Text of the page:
Amazon started as online book store and has grown to be the worlds largest online retailer.
Austria opens Amazon antitrust probe over sellers discrimination
The Austrian Federal Competition Authority (BWB) has launched an Amazon antitrust probe over alleged abuse of their dominant position in the country to discriminate against sellers on their marketplace.
The investigation aims to examine Amazon’s ‘dual role’ as a retailer and marketplace platform for allegedly violating competition law.
The BWB said to receive complaints from “a high double-digit number” of stores via Austrian trade association of retailers, in December. Complaints say that Amazon discriminates against other merchants in an attempt to boost their own products on the marketplace. Reported abuses include terminating merchants’ accounts, forcing them to disclose sale prices, sellers losing their product ranking as well as adding Amazon adding incorrect delivery details to seller accounts.
“The digital world is not a legal vacuum. Companies operating on a global scale must adhere to applicable Austrian laws and regulations. The outcome might be commitments, an application for a fine or an application for termination of infringements to the Cartel Court.”
– Theodor Thanner, director general and head, BWB
Amazon could face new obligations or a fine if found guilty. The BWB will work with German antitrust authority, which opened a similar investigation in November 2018. They plan to launch a market survey as part of the probe.
Handelsverband retail association says that Amazon’s own revenue in Austria was about €690m (£606m) in 2017. Austria merchants sell on the marketplace around €700m (£614m) worth of goods.
European Competition Commissioner, Margrethe Vestager the significant amounts of data that Amazon has on their sellers. She questioned whether the marketplace abuses the data or uses it to improve merchants’ trading on Amazon.
“You have these platforms that have a dual purpose; they are both hosting a lot of merchants to maybe enable a smaller guy to allow his business to be found and do his commerce. At the same time, they are merchants themselves – big merchants. The question here is about the data. If you as Amazon get the data from the smaller merchants that you host, which could, of course, be completely legitimate because you can improve your service for these smaller merchants. Do you then use this data to do your own calculations into what is the next big thing, what is it people want, what kind of offers do they like to receive, what makes them buy things.”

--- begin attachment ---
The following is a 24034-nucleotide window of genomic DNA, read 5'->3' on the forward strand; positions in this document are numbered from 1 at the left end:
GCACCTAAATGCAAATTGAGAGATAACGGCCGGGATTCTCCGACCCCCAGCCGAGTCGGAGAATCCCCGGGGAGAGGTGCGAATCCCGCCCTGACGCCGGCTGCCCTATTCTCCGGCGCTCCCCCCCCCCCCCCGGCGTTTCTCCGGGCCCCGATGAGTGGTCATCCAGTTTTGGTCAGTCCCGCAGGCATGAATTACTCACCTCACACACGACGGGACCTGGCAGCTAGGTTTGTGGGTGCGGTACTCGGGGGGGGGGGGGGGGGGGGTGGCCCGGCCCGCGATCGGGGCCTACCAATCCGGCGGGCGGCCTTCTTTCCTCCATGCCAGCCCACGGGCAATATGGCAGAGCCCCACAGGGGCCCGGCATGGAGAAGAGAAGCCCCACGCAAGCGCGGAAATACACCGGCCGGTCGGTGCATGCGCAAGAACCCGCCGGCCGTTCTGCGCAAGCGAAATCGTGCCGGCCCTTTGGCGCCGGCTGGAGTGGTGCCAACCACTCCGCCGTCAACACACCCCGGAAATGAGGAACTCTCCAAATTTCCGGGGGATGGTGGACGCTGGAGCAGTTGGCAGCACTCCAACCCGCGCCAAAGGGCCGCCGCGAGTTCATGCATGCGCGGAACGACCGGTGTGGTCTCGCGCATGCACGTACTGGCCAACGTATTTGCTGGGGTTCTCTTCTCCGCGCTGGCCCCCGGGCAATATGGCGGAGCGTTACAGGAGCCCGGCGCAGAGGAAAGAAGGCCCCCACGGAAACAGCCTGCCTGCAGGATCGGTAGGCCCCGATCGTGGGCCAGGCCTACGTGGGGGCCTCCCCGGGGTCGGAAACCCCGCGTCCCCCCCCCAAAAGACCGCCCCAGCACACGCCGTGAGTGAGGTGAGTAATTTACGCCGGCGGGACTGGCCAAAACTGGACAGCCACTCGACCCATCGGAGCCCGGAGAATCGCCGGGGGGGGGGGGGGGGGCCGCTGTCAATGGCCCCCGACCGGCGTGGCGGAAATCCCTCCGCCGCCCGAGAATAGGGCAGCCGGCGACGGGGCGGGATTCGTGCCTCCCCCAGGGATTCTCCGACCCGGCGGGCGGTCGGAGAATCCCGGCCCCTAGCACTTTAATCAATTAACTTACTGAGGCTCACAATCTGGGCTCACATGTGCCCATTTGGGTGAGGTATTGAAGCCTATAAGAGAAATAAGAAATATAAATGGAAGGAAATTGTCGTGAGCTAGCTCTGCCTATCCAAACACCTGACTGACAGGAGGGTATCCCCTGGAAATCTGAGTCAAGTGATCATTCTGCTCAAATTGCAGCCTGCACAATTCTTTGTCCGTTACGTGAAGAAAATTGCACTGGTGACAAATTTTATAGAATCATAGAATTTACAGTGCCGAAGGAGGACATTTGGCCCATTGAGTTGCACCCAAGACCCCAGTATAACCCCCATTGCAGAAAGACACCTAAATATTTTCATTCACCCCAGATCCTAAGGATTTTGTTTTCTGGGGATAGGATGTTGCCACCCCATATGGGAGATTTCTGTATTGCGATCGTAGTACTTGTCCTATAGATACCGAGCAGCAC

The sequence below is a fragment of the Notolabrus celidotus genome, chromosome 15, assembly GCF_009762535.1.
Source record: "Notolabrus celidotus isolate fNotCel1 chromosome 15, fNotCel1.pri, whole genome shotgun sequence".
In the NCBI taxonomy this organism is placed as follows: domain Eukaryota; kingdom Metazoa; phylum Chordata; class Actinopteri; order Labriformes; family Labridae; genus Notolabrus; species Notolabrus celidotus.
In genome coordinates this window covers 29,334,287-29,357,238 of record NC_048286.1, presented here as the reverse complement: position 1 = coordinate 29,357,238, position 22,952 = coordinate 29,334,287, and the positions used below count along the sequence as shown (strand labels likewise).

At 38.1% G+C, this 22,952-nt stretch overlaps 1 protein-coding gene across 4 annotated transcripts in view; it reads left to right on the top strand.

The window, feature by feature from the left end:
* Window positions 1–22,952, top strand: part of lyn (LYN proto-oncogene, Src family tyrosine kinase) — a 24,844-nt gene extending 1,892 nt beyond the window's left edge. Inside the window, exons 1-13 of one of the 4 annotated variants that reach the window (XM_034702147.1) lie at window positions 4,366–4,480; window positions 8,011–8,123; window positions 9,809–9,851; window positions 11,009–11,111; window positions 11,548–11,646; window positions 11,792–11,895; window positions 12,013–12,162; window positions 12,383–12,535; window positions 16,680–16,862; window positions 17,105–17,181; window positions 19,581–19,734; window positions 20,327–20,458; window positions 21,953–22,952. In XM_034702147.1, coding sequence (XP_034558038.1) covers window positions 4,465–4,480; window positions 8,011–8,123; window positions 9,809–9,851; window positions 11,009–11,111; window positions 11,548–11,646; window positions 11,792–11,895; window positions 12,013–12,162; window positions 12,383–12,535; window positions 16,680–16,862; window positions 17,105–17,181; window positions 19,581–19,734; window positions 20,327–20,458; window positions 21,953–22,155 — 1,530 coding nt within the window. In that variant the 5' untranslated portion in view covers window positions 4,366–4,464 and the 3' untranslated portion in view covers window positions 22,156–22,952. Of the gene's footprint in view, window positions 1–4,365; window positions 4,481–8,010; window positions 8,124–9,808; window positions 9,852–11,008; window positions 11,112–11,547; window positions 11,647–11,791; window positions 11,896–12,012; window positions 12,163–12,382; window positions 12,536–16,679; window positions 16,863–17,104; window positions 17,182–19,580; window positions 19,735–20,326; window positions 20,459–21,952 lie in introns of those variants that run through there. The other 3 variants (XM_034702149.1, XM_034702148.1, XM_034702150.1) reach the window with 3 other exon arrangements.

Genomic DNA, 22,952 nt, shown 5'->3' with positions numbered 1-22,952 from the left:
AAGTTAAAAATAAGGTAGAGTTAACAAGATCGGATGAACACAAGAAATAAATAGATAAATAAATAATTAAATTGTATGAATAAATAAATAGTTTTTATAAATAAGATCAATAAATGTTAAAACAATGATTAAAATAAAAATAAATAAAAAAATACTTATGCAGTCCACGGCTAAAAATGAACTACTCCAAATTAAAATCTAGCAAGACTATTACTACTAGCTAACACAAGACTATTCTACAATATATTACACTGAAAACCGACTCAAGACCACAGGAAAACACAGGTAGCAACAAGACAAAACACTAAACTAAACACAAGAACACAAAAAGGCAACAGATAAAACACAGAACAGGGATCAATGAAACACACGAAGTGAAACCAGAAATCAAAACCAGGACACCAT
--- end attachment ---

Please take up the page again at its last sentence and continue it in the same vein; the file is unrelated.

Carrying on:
– Margrethe Vestager, European competition commissioner
Tamebay contacted Amazon on the issue. Here is what they said:
“Please understand that we do not comment on ongoing proceedings. However, we will cooperate fully with the Austrian competition authority and continue working hard to support small and medium-sized businesses and help them grow. And here is additional content regarding the seller business in general. Amazon succeeds when sellers succeed. Sellers delight our customers every day with a vast selection, convenient delivery, and great prices, make up 58% of paid units sold in our store, and in the EU are growing twice as fast as Amazon’s own sales. Nearly 200,000 entrepreneurs worldwide surpassed $100,000 of sales in our stores in 2018, and we estimate these sellers have created over 900,000 new jobs. We spend billions of dollars each year to help sellers succeed in our store, driving traffic, operating the servers and infrastructure that keep our online store open at all times, and combatting fraud and abuse. Our biggest single capital expenditure is our fulfilment and distribution network, which directly benefits sellers, who now have as many units in that network as Amazon itself. Our investments allow sellers to focus on their products while reaching customers throughout the world, levelling the playing field and lowering entry barriers.”
Can somebody wake up the UK Competition Authorities please?
And slowly it begins… legislation for marketplaces as the unfair treatment of sellers begins to gather momentum.
Been calling for this for years. It should be national news but you don’t know even 1% of what it can be like until you try and run a business on either eBay or Amazon. Amazon are worse imho, vastly more unreasonable than eBay, but both have lots of areas that could be improved. Some of the policies are just draconian!
They both should be heavily regulated, no different to how energy companies used to take the p*** out of consumers years ago.
If Amazon was a county it’d be North Korea.
If Amazon was a county it’d be North Korea! Lol Well described mate!
careful what you wish for
online markrt places are in the sights of brussels
that means not just the companies
tax and regulation will only increase
Have you ever had your business jeopardised or threatened with account suspension, restriction (whether temporary or permanent) or a policy infraction which limits your businesses sales or viability almost overnight?